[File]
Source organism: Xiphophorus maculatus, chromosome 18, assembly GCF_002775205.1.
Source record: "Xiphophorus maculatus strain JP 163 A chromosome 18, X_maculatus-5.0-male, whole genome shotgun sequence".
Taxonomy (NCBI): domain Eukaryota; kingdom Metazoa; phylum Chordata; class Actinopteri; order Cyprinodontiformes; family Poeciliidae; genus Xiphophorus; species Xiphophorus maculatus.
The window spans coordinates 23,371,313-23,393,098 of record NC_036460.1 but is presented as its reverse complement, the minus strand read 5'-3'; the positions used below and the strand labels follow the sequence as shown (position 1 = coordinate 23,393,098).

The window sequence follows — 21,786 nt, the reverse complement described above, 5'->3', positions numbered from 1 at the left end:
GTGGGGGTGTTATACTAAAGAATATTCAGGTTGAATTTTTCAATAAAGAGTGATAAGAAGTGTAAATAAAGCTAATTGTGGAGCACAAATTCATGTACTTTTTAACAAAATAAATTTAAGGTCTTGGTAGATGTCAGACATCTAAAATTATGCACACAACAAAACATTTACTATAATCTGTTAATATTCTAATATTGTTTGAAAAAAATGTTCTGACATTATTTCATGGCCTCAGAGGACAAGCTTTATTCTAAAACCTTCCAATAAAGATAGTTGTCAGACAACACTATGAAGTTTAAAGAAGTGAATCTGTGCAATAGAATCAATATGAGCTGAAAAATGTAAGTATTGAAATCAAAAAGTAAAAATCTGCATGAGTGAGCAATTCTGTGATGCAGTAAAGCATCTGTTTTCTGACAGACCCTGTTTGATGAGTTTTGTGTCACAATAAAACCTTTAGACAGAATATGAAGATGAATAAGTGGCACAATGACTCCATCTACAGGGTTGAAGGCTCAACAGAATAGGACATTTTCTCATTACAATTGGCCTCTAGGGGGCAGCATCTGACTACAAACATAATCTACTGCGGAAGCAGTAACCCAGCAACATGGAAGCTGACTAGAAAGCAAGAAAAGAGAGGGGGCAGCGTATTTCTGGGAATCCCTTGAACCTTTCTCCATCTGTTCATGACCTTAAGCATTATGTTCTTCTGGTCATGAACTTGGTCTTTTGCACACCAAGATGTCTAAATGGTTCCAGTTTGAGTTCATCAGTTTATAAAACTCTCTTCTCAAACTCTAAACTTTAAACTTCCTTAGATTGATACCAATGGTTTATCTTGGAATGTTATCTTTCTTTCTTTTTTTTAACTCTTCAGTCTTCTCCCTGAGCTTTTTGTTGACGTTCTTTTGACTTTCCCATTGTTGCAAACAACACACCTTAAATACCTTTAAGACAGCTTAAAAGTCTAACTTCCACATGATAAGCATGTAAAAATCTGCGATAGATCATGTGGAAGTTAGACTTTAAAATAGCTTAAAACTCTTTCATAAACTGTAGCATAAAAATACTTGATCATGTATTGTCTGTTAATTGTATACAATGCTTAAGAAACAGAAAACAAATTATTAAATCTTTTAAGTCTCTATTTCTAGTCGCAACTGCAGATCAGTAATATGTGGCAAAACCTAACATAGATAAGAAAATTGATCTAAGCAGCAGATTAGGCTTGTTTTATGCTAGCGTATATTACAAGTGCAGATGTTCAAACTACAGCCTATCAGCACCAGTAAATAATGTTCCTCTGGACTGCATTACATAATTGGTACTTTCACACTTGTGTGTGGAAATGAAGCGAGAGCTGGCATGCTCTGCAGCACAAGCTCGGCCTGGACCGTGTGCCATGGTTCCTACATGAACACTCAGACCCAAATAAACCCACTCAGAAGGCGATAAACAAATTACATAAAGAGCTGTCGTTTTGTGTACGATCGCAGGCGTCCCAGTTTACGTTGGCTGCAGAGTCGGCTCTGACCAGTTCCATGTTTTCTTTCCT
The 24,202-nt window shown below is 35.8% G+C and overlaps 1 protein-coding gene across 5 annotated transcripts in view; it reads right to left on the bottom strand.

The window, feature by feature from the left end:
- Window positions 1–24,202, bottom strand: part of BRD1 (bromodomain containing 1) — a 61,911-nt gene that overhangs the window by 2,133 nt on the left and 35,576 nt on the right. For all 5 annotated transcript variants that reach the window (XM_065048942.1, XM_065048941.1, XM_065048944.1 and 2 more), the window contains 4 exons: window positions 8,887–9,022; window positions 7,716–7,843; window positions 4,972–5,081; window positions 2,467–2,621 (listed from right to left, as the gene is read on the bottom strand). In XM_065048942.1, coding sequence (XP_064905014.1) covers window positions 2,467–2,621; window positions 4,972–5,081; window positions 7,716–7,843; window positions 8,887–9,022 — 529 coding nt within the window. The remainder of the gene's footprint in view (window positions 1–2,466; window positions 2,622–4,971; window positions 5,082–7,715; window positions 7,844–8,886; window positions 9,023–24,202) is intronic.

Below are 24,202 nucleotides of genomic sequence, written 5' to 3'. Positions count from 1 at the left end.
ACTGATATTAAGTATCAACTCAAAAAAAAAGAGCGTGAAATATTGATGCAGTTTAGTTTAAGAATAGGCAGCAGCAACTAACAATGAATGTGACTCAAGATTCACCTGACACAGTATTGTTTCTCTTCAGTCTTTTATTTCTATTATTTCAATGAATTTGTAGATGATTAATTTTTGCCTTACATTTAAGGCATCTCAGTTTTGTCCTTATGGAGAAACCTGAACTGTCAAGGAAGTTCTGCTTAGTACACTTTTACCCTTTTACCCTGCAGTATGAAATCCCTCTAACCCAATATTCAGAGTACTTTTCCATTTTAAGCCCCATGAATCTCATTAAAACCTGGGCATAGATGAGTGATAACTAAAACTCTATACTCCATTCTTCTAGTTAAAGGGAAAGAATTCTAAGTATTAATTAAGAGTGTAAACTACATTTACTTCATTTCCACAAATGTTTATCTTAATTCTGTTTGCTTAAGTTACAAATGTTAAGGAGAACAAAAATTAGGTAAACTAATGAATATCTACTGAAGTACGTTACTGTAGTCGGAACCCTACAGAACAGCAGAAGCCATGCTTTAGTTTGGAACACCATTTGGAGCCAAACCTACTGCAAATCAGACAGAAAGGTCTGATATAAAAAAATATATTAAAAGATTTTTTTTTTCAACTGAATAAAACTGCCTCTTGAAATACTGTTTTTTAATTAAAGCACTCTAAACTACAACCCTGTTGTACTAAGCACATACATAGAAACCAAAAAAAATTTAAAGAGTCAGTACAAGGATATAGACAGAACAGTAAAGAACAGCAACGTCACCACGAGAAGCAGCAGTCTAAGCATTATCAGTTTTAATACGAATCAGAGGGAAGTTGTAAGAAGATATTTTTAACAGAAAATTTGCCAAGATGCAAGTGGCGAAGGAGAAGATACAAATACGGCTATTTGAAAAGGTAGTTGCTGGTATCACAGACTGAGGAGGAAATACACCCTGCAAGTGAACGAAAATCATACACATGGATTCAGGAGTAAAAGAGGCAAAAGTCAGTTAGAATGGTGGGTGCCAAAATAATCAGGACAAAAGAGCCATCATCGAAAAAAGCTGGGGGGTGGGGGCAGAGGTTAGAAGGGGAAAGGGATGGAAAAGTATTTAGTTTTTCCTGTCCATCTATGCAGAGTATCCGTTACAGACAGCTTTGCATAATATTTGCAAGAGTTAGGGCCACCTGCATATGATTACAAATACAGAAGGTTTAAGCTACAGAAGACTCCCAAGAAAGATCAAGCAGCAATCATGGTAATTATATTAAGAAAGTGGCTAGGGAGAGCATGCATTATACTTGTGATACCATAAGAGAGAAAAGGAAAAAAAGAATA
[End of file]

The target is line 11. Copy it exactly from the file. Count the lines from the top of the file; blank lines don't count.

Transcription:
ACTGATATTAAGTATCAACTCAAAAAAAAAGAGCGTGAAATATTGATGCAGTTTAGTTTAAGAATAGGCAGCAGCAACTAACAATGAATGTGACTCAAGATTCACCTGACACAGTATTGTTTCTCTTCAGTCTTTTATTTCTATTATTTCAATGAATTTGTAGATGATTAATTTTTGCCTTACATTTAAGGCATCTCAGTTTTGTCCTTATGGAGAAACCTGAACTGTCAAGGAAGTTCTGCTTAGTACACTTTTACCCTTTTACCCTGCAGTATGAAATCCCTCTAACCCAATATTCAGAGTACTTTTCCATTTTAAGCCCCATGAATCTCATTAAAACCTGGGCATAGATGAGTGATAACTAAAACTCTATACTCCATTCTTCTAGTTAAAGGGAAAGAATTCTAAGTATTAATTAAGAGTGTAAACTACATTTACTTCATTTCCACAAATGTTTATCTTAATTCTGTTTGCTTAAGTTACAAATGTTAAGGAGAACAAAAATTAGGTAAACTAATGAATATCTACTGAAGTACGTTACTGTAGTCGGAACCCTACAGAACAGCAGAAGCCATGCTTTAGTTTGGAACACCATTTGGAGCCAAACCTACTGCAAATCAGACAGAAAGGTCTGATATAAAAAAATATATTAAAAGATTTTTTTTTTCAACTGAATAAAACTGCCTCTTGAAATACTGTTTTTTAATTAAAGCACTCTAAACTACAACCCTGTTGTACTAAGCACATACATAGAAACCAAAAAAAATTTAAAGAGTCAGTACAAGGATATAGACAGAACAGTAAAGAACAGCAACGTCACCACGAGAAGCAGCAGTCTAAGCATTATCAGTTTTAATACGAATCAGAGGGAAGTTGTAAGAAGATATTTTTAACAGAAAATTTGCCAAGATGCAAGTGGCGAAGGAGAAGATACAAATACGGCTATTTGAAAAGGTAGTTGCTGGTATCACAGACTGAGGAGGAAATACACCCTGCAAGTGAACGAAAATCATACACATGGATTCAGGAGTAAAAGAGGCAAAAGTCAGTTAGAATGGTGGGTGCCAAAATAATCAGGACAAAAGAGCCATCATCGAAAAAAGCTGGGGGGTGGGGGCAGAGGTTAGAAGGGGAAAGGGATGGAAAAGTATTTAGTTTTTCCTGTCCATCTATGCAGAGTATCCGTTACAGACAGCTTTGCATAATATTTGCAAGAGTTAGGGCCACCTGCATATGATTACAAATACAGAAGGTTTAAGCTACAGAAGACTCCCAAGAAAGATCAAGCAGCAATCATGGTAATTATATTAAGAAAGTGGCTAGGGAGAGCATGCATTATACTTGTGATACCATAAGAGAGAAAAGGAAAAAAAGAATA